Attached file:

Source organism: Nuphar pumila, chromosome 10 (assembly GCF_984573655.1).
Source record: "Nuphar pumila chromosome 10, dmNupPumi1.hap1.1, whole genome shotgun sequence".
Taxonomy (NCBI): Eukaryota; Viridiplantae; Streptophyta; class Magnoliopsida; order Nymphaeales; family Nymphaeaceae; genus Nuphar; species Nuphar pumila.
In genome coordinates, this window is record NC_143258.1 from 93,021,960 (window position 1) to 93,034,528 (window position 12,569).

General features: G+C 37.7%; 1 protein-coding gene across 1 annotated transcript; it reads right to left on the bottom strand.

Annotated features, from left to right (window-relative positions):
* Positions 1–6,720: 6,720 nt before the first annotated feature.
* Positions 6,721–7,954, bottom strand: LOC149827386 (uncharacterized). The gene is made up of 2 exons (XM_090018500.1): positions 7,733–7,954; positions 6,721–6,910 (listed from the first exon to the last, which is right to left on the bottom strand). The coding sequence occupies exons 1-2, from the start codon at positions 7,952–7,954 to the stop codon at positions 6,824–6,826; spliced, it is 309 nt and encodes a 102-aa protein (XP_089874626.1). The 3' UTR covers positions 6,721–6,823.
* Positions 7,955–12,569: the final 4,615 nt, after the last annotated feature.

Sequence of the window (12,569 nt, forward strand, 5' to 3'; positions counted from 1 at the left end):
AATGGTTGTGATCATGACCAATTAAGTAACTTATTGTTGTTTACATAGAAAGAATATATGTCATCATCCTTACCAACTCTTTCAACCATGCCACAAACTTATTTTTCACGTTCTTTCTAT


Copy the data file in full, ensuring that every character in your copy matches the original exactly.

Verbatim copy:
Source organism: Nuphar pumila, chromosome 10 (assembly GCF_984573655.1).
Source record: "Nuphar pumila chromosome 10, dmNupPumi1.hap1.1, whole genome shotgun sequence".
Taxonomy (NCBI): Eukaryota; Viridiplantae; Streptophyta; class Magnoliopsida; order Nymphaeales; family Nymphaeaceae; genus Nuphar; species Nuphar pumila.
In genome coordinates, this window is record NC_143258.1 from 93,021,960 (window position 1) to 93,034,528 (window position 12,569).

General features: G+C 37.7%; 1 protein-coding gene across 1 annotated transcript; it reads right to left on the bottom strand.

Annotated features, from left to right (window-relative positions):
* Positions 1–6,720: 6,720 nt before the first annotated feature.
* Positions 6,721–7,954, bottom strand: LOC149827386 (uncharacterized). The gene is made up of 2 exons (XM_090018500.1): positions 7,733–7,954; positions 6,721–6,910 (listed from the first exon to the last, which is right to left on the bottom strand). The coding sequence occupies exons 1-2, from the start codon at positions 7,952–7,954 to the stop codon at positions 6,824–6,826; spliced, it is 309 nt and encodes a 102-aa protein (XP_089874626.1). The 3' UTR covers positions 6,721–6,823.
* Positions 7,955–12,569: the final 4,615 nt, after the last annotated feature.

Sequence of the window (12,569 nt, forward strand, 5' to 3'; positions counted from 1 at the left end):
AATGGTTGTGATCATGACCAATTAAGTAACTTATTGTTGTTTACATAGAAAGAATATATGTCATCATCCTTACCAACTCTTTCAACCATGCCACAAACTTATTTTTCACGTTCTTTCTAT